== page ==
Let us romp through the desolation of modern architecture, like some martian tourist on an earthbound excursion…bemused by the sad but instructive mistakes of a former architectural civilization
– Charles Jencks (2002, p9)
The era of Postmodernism is described as the “unstable mix of the theatrical and theoretical…the colourful to the ruinous, the ludicrous to the luxurious” (V&A, 2011, para 1). It arose in the 1970s where the introspection and scientific reasoning of Modernism could not longer explain such a multi-facetted world. Design was transformed from a disciplined, linear process to a spontaneous bricolage with multiple, subjective meanings.
New York in the 1970s was buzzing with people from all over the world with all sorts of backgrounds including Latinos, Jews, African Americans, Russians, Dominicans and Italians. There was also a huge gap in socio-economic statuses, where the homeless squatted on the doorsteps of billionaires. This had a prodigious impact on the great artists and designers of the era. Jean-Claude Goude’s “Maternity Dress” was the outfit Grace Jones wore to her own baby shower in 1977 at a 4am gay club in New York. Borrowing elements of cubism, Russian Constructivism (Milliard, 2011, para 5) and even Orientalism with a hot pink fan, the outfit is not particularly emotive or typically fashionable but coalesces its own, unique meaning. The outfit and the context of its use represent the ‘Big Apple’ in the 1970s – diverse, multifarious and unattached.
Likewise in 1970s Britain, the punk movement was taking hold. British punk movement rejected authority and emphasized autonomy, liberating individuals to design their own personal identity. “The do-it-yourself impulse by ordinary fans provided a range of styles … Chains, dog collars, and plastic bin liners (trash bags) were transformed from utility objects to style statements” (Muggleton & Brill, 2011, para 13). A prime example was when Sex Pistols front man John Lydon donned a ripped, safety-pinned jacket, with his Pink Floyd T-shirt personalised with “I HATE” in 1976. Unlike New York, the power was given to the individual audience member rather than the elite designer and had a strong anti-establishment sentiment, coining the term ‘antifashion’. This was a direct contextual rebellion against the conservative English government and implicit power of the monarchy.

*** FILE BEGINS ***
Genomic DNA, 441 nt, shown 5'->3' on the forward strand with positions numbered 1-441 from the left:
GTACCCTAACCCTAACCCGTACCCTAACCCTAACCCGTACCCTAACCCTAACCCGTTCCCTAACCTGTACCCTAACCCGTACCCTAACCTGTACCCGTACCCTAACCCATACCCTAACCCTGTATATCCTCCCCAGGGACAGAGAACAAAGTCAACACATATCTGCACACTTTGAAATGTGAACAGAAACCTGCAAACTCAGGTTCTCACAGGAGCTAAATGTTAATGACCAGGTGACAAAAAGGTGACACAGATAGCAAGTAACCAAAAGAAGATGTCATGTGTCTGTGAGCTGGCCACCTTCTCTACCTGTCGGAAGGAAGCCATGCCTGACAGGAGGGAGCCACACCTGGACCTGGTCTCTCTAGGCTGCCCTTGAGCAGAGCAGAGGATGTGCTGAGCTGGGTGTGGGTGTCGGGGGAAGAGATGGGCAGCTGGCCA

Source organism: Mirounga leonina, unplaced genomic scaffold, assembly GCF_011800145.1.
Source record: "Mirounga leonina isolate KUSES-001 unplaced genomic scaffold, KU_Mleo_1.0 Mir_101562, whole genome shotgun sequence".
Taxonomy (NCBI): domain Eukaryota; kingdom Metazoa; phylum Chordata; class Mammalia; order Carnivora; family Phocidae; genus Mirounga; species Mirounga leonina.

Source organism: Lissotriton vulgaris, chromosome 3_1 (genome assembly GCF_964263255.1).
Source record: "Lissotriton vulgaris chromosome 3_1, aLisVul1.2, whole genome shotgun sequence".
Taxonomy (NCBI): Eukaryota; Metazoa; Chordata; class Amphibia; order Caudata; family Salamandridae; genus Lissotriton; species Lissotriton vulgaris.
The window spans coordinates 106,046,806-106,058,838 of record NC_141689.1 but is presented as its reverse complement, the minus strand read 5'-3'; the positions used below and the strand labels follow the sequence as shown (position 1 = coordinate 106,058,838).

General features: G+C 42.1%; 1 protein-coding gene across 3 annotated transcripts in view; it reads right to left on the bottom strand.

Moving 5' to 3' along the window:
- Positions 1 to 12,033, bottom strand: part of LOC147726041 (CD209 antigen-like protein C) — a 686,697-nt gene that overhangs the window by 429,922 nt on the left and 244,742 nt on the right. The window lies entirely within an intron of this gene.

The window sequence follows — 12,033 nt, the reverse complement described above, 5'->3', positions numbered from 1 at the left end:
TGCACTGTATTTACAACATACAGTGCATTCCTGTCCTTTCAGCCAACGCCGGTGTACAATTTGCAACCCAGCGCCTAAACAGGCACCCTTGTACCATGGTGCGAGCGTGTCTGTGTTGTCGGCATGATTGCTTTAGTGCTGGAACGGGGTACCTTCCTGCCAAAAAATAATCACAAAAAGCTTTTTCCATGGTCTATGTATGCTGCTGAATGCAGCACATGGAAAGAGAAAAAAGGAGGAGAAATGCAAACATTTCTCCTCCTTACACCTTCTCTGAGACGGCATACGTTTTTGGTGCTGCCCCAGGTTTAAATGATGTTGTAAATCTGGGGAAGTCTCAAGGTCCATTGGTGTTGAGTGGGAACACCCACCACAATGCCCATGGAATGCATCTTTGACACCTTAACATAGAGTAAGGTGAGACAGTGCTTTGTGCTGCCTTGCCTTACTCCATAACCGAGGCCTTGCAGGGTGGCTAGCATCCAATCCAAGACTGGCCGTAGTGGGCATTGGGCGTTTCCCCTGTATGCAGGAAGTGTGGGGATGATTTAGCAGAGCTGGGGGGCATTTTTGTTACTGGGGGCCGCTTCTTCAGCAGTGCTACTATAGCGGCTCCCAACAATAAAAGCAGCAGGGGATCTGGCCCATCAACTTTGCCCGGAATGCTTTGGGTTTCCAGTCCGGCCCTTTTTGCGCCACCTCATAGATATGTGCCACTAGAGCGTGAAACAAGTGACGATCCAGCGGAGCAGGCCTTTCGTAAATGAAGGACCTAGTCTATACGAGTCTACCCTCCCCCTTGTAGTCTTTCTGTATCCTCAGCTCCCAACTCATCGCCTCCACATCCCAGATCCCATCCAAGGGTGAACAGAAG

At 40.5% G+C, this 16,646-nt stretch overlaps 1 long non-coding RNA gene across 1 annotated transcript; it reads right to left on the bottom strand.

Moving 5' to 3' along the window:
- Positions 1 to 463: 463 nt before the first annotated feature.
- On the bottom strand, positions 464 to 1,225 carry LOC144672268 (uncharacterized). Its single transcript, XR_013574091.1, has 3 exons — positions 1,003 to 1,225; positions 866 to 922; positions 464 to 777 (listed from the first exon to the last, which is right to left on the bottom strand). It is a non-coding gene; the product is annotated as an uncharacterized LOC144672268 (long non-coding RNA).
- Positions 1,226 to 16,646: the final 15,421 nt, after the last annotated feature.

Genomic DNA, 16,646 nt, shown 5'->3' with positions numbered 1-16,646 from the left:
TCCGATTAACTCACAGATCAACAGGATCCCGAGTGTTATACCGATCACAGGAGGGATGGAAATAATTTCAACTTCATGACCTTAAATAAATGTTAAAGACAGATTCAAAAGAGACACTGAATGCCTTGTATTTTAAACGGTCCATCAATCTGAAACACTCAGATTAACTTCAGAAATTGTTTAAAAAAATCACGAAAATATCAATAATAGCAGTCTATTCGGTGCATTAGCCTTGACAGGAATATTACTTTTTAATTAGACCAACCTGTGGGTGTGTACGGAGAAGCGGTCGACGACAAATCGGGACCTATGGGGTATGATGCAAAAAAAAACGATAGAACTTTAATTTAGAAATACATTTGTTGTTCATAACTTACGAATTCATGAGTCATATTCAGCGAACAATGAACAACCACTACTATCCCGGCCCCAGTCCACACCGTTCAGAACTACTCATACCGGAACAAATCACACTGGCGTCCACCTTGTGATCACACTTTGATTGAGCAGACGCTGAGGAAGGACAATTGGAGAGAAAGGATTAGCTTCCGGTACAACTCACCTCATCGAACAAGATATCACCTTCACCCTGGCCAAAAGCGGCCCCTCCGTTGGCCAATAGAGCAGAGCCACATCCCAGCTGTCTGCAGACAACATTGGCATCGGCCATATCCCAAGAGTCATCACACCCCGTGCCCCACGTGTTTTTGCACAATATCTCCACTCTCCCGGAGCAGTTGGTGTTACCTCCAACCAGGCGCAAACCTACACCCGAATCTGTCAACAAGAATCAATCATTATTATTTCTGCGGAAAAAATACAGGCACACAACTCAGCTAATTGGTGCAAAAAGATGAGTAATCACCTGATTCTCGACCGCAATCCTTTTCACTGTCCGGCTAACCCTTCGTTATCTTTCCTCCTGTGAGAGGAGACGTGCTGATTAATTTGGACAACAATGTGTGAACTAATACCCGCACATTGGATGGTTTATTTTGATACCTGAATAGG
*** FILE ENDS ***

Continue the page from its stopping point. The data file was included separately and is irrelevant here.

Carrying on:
Subcultural movements reoccur in surprising contexts for a variety of reason. Indonesian youth culture is quite unique, as its relationship with the West is partially limited. However there is a huge ideological division between the progressive younger generation and the conservative older generation. Indonesia’s punk movement is led by passionate youths who also rebel against political hegemony. They collaborate with communities, farmers, workers collectives and activist campaigns to “create real and meaningful change. However big or small.” (Melville, 2014, para 23). Independent fashion label Unkl347 pays homage to British punk in its graphic designs that amalgamate and edit well-known logos, including the Nike tick and the Xerox logo. “DIY practices of punk-rock… surfaced in Indonesia in the 1990s through mail-order catalogues and imported magazines and has been growing since” (Luvaas, 2008, para 12). Like the ‘Maternity Dress’ and the ‘I HATE Pink Floyd’ T-shirt, Unkl347 bring various elements together to form a post-modern pastiche. The Indonesian context is unique, in that it “can account for a contingent, fractured, intermittent, yet powerfully influential relationship between globalization and subjectivities” (Boellstorff, 2003, para 3).
Post-modern design manifests in many different ways that involve all sorts of people, evidentially in New York, Britain and Indonesia. “Postmodernism, even if it had originally been a story that was invented by white men like Charles Jencks, rapidly became something that everybody could participate in” (Milliard, 2011, para 5).
Boellstorff, T. 2003, ‘Dubbing culture: Indonesian gay and lesbi subjectivities and ethnography in an already globalized world’, American Ethnologist, vol. 30, no. 2, pp. 225-42.
Brill, D. and Muggleton, D. 2011, ‘Subcultural Dress’, Part 9: Peoples and Dress, Berg Encyclopedia of World Dress and Fashion, vol. 8
Jencks, C. 2002, The New Paradigm in Architecture: The Language of Post-modernism, Yale University Press, Yale
Luvaas, B. 2008, ‘Global fashion, remixed’, Inside Indonesia, viewed 29 April 2015 <http://www.insideindonesia.org/global-fashion-remixed-2>
Melville, K. 2014, ‘Indonesian Punk: Punk’s not dead!’, radio transcript, viewed 29 April 2015, <http://www.abc.net.au/radionational/programs/360/indonesian-punks/5909858#transcript>
Milliard, C. 2011, ‘PoMos in Paradise: 6 Views of Postmodernism From the V&A’s New Show’, Artinfo UK, viewed 29 April 2015, <http://www.blouinartinfo.com/news/story/38730/pomos-in-paradise-6-views-of-postmodernism-from-the-vas-new-show>
Victoria and Albert Museam, 2011, ‘Postmodernism: Style and Subversion 1970 – 1990’, exhibition introduction, viewed 29 April 2015 < http://www.vam.ac.uk/content/exhibitions/postmodernism/about-the-exhibition/>
Image 2: Sex Pistols Experience, 2012, ‘Old News’, viewed 29 April 2015, <http://www.sexpistolsexperience.co.uk/news_2012.html>